Centered on WAM’s recent purchase of Otto Dix’s provocative painting, The Pregnant Woman (1931), the exhibition, With Child, will explore the subject of pregnancy and birth in Dix’s works. “The Pregnant Woman” (1931) has touched visitors in powerful ways, eliciting varied responses to a universal theme. This exhibition will be the first internationally to showcase the German artist’s works on this theme, along with a painting from the same model by one of his master students, Gussy Hippold-Ahnert, as well as Dix’s Pregnant Woman (1966), a portrait of his Dresden daughter, Katharina König, and his last nude painting. With Child will explore Dix’s stylistic and personal changes in his treatment of this subject over his lifetime, and associated programming will reflect on women’s social, political, and medical conditions during the Weimar Republic (1918-1933), highlighting issues that are still relevant. This exhibition also will feature a commissioned work by contemporary artist Carmen Winant. Inspired by The Pregnant Woman, Winant’s immersive, multi-media piece, Ha Hoo…Ha Ha Hoo, brings a contemporary woman artist’s voice to this universal topic.

Romantic Prints on the Move 

February 1-2, 2019

Organized by Cordula Grewe (Associate Professor of Art History, Indiana University Bloomington) and Catriona MacLeod (Edmund J. and Louise W. Kahn Term Professor of German, University of Pennsylvania)

For REGISTRATION (free but kindly requested), announcements and updates go to:

Romantic Prints on the Move Program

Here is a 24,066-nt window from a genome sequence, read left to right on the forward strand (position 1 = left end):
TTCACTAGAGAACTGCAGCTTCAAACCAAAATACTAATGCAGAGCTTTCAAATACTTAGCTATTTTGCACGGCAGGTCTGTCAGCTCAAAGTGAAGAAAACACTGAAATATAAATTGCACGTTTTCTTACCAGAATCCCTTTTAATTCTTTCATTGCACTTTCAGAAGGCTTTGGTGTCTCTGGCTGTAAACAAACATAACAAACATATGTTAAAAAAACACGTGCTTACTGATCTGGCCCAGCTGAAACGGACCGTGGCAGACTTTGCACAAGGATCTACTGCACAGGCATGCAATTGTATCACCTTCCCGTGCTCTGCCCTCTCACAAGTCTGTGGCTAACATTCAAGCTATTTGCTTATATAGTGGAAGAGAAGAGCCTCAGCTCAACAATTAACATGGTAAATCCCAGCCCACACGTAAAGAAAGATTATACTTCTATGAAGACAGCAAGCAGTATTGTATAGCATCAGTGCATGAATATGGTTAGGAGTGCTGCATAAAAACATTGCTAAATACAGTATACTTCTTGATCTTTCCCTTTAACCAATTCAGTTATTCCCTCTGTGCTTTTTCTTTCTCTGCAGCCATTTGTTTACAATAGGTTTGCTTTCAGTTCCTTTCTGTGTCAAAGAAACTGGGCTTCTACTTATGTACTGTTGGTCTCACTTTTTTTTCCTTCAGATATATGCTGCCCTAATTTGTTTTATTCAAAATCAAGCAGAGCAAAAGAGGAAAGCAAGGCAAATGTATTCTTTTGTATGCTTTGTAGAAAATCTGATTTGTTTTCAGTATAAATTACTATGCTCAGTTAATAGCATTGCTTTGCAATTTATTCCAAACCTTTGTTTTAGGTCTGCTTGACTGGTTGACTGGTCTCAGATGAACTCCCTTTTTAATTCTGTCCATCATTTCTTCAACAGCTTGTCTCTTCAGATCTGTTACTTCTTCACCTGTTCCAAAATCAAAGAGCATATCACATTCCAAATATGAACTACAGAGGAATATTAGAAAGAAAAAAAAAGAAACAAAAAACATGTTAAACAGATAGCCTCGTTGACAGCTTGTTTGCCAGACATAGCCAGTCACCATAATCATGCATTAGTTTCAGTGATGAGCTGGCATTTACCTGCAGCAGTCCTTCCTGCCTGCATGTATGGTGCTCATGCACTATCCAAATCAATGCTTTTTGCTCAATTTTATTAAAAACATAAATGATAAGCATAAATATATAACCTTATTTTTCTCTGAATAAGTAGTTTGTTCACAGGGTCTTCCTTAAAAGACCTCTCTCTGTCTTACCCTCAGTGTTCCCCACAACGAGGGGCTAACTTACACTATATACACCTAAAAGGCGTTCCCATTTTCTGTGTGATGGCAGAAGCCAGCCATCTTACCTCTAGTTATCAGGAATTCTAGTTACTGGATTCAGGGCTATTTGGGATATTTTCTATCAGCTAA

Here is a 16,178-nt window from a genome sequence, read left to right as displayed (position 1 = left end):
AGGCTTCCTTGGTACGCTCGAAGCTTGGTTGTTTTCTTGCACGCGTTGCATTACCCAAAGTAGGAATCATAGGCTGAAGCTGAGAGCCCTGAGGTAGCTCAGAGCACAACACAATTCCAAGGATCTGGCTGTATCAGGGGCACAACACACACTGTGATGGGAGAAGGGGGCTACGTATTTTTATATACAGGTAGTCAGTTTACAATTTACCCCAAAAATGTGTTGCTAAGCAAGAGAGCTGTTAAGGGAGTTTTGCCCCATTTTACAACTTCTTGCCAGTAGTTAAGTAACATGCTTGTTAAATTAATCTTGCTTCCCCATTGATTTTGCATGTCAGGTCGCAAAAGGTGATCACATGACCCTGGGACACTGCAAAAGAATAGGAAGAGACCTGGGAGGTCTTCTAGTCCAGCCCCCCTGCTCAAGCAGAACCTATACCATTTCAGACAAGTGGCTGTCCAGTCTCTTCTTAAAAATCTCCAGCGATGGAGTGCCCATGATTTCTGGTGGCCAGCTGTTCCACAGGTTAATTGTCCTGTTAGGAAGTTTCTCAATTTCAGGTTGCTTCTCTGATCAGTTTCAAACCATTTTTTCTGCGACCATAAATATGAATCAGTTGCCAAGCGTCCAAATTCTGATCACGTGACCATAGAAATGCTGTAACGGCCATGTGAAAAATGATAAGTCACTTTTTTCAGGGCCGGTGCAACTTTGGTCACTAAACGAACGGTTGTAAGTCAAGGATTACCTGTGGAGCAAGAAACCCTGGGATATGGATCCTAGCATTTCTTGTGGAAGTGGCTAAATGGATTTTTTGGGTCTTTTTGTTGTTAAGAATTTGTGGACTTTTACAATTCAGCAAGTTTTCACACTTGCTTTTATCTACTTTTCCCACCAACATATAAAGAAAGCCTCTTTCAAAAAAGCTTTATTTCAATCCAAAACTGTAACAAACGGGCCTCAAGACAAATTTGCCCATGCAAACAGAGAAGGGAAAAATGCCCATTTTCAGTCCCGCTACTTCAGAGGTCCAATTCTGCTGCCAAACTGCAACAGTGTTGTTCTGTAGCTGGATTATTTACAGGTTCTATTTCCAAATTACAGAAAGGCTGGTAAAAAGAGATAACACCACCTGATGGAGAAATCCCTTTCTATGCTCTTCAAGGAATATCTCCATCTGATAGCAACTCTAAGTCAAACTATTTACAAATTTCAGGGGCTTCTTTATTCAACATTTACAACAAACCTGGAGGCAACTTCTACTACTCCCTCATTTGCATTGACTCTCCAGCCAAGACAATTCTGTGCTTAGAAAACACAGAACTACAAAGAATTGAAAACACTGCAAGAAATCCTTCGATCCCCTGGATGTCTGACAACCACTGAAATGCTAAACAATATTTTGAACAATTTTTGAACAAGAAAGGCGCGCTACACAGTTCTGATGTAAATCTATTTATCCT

“Visualization and the Holocaust: Analyzing Space and Place with Digital Methods and Geographical, Textual, and Visual Sources” organized by ouPaul Jaskot to be held at Duke University’s Nasher Museum of Art.

January 17-18, 2019

HolocaustConference_Duke.Jan 2019

Beyond Center and Periphery. New approaches to Bohumil Kubišta and Central European Art around 1910

10–11 December 2018

Institute of Art History Faculty of Arts
Charles University Prague, Celetná 20 room 415


Ricki Long organized a panel: German and Soviet Interchange in the Late 20s and Early 30s which was the second part of a larger series, Visual Culture and Left Politics between the Wars.  Participants in German and Soviet Interchange included:
Tim Benson- Moderator; Oliver Botar – Commentator.
Individual papers and presenters: Dara Kiese, “Hannes Meyer’s Middle Path: Bauhaus and Soviet Functionalism
Katerina Romenank, “In Service of the Regime: Photomontage in Soviet and Nazi Periodicals of the 1930s,”
Rose-Carol Washton Long, “Dangerous portraits? Lotte Jacobi’s Photos of Tajikistan and Uzbekistan Women.”


Creative Voices DC

September 27, 2018, 6:30 pm

The University of Maryland Center for Art and Knowledge at The Phillips Collection

Joyce Tsai discusses her book László Moholy-Nagy: Painting after Photographyin conversation with Klaus Ottmann, Deputy Director of Curatorial and Academic Affairs at The Phillips Collection. This provocative book examines crucial philosophical questions László Moholy-Nagy explored in theory and practice throughout his career. Why paint in a photographic age? Why work by hand when technology holds so much promise? The stakes of painting, or not painting, were tied to much larger considerations of the ways art, life, and modernity were linked for Moholy and his avant-garde peers. Joyce Tsai’s close analysis reveals how Moholy’s experience in exile led to his attempt to recuperate painting, not merely as an artistic medium but as the space where the trace of human touch might survive the catastrophes of war. László Moholy-Nagy: Painting after Photography will significantly reshape our view of the artist’s oeuvre, providing a new understanding of cultural modernism and the avant-garde.


6th Graduate Workshop of the Russian Art & Culture Group

Jacobs University Bremen, Campus Ring 1, 28759 Bremen, Lab 3

Attendance Fee: € 10 Working language: English

The sixth graduate workshop of the Russian Art and Culture Group will focus on main tendencies in Russian art theory of the 18th, 19th and early 20th centuries. Therefore, responses to the question What Is to Be Done? (Что делать?) in academic circles as well as by art critics, writers, impresarios, and other members of the Russian intelligentsia shall be explored.